answer:Since the field of view is a circle, the size of the field of view is it’s area. You would need to find the diameter of the field of view, using a transparent

1) Look at your microscope eyepiece. After the eyepiece magnification you will see a F.O.V, number.
(Example: 10x/22 The 22 is your Field Number)

2) Use the following formula to obtain the total diameter:

Formula = Field Number Divided by Objective Magnification

3) Multiply your Answer by 1000 to convert to Microns (or move the decimal 3 spaces to the right.)

We’ve taken the time to do the math for you and provide you with this chart. Simply find the intersection of your microscope objectives magnification and the eyepiece field number to determine the diameter of your field of view.

Eyepiece Magnification

Eyepiece Magnification

Eyepiece Magnification

Eyepiece Magnification

Eyepiece Magnification

Objective Magnifiation

18mm

18.5mm

20mm

22mm

25mm

2x

9mm

9.25mm

10mm

11mm

12.5mm

4x

4.5mm

4.625mm

5mm

5.5mm

6.25mm

10x

1.8mm

1.85mm

2mm

2.2mm

2.5mm

20x

0.9mm

0.925mm

1mm

1.1mm

1.25mm

40x

0.45mm

0.4625mm

0.5mm

0.55mm

0.625mm

50x

0.36mm

0.37mm

0.4mm

0.44mm

0.5mm

60x

0.3mm

0.3083mm

0.3333mm

0.3666mm

0.4166mm

100x

0.18mm

0.185mm

0.2mm

0.22mm

0.25mm

When you look through the lens of a microscope you see a circular area, the diameter of which is known as the field of view. To work out the field of view we need to know the field number and the magnification of the objective lens.

The field number is the diameter of the image area when seen under the eyepiece. This is often written on the side of the eyepiece, as shown on the right. In this case, the eyepiece has a field number of 20mm. So the image, when seen with the eyepiece only, has a diameter or 20 mm.

Consider the image on the right as seen through the compound microscope with the eyepiece shown above. The microscope field of view when the 10X objective lens is used is found with the following formula:

Field of View = Field Number (FN) ÷ Objective Magnification

Field of View = 20mm / 10 = 2.0 mm

The greater the magnification the smaller the field of view.

For example, if the field of view under low magnification using a 10X eyepiece and a 10X objective lens is 5mm the field of view when using a 40X objective lens would be
5mm X 10/40, which is 1.25 mm.

he diameter of the field of an optical light microscope is the field number, which is the diameter of the field view in mm measured at the intermediate image plane. The field number is typically listed on the microscope eyepiece. The microscope field of view is found with the following formula:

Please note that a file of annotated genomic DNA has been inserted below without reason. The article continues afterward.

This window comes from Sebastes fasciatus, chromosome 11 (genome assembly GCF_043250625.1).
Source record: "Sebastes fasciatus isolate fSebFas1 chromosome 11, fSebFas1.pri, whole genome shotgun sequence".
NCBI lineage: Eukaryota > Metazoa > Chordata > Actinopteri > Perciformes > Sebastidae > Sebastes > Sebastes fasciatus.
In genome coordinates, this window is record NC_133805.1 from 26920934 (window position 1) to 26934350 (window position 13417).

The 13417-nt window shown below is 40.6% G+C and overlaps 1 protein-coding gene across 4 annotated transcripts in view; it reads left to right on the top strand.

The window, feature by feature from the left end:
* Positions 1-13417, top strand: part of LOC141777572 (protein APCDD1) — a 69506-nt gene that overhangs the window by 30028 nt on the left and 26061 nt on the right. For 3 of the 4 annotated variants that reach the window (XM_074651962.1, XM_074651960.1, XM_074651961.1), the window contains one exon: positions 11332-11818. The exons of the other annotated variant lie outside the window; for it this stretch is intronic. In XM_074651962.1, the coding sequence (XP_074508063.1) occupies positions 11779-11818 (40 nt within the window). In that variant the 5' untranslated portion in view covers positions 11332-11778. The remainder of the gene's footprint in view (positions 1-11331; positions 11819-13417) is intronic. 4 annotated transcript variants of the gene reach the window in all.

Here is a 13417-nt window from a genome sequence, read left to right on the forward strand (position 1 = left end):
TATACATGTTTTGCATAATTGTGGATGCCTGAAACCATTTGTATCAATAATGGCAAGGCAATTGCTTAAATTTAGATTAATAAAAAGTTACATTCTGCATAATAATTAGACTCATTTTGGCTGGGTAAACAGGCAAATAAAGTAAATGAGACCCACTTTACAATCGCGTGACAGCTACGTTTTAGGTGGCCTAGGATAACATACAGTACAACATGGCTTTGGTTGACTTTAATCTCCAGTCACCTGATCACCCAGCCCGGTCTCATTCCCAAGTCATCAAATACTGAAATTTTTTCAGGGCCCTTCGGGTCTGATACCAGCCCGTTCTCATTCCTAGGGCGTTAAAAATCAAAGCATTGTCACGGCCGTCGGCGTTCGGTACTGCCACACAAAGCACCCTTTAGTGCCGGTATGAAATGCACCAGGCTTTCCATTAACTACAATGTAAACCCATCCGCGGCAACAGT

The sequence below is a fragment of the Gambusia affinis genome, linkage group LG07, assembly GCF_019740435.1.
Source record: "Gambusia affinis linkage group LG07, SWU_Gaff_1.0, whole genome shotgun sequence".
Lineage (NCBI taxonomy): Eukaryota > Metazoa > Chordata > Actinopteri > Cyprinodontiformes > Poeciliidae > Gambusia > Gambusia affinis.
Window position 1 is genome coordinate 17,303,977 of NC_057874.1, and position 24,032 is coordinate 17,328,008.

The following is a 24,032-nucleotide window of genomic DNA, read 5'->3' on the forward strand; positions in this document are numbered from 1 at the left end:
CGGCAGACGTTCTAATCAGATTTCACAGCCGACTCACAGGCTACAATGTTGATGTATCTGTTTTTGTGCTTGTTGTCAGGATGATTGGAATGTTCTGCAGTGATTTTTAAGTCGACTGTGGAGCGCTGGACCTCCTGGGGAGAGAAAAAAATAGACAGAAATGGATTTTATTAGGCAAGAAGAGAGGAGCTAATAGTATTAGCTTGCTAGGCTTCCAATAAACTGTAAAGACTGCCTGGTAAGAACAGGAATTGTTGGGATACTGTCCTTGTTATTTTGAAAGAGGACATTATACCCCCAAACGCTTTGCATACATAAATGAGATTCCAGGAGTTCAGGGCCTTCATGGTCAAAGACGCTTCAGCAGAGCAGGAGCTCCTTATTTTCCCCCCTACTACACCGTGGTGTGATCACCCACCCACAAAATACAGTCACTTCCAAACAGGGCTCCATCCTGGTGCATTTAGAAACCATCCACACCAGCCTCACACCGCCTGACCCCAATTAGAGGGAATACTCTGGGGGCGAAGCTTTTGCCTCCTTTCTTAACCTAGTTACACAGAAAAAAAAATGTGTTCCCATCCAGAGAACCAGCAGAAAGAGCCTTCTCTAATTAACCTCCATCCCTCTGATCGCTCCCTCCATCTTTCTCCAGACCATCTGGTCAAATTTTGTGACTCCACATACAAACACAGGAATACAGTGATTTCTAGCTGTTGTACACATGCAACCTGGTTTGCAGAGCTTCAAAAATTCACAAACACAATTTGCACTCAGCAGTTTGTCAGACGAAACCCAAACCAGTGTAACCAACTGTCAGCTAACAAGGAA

Field of View = Field Number (FN) ÷ Objective Magnification

If an auxiliary lens is being used on a stereo microscope, the magnification factor of this lens should also be employed in the equation by multiplying this with the objective magnification as shown below:

Field of View = FN ÷ (Objective Magnification x Auxiliary Lens Magnification)

Typically the lower the magnification of the eyepiece, the higher the FN is. So for example, a 5x eyepiece might have a FN of 26mm, while a 10x eyepiece may be 22mm and a 30x eyepiece may only have a FN of 7mm.

The higher your magnification, the smaller the microscope field of view will be. If you think of looking at the above aphid through the microscope, if you were to zoom in to view only the leg of the aphid, your field of view would definitely be smaller, while the magnification is increased.

How to Calculate the Field of View in a Microscope

2017

Light microscopes can magnify objects by up to 1,000 times. These objects may be much too small to measure with a ruler, which makes knowing the size of the field of view — the size of the area visible through your microscope — a useful piece of information. Calculating the field of view in a light microscope allows you to determine the approximate size of the specimens that are being examined.

Set your microscope to its lowest magnification and note the magnification power. Position your slide scale — a microscope slide marked with measurements — or your clear ruler under your microscope. Bring the ruler or scale into focus.

Move the scale over so that a scale bar, or line on the ruler, is at the farthest left edge of the field of view. Estimate the number of scale bars and spaces that go across your field of view. Estimate the fraction of a scale bar remaining at the far right, if necessary. You should now have a measurement such as 1.5 millimeters.

Calculate the size of the field of view for higher powers of magnification for your microscope using the following equation: low power magnification divided by high power magnification times low power field diameter in millimeters.

Tip

Repeat your field of vision calculation for each new microscope, as the field of view may vary slightly between brands or individual units. Your magnification factor will be the power of the objective lens, which you can change to increase the magnification, times the power of the eyepiece.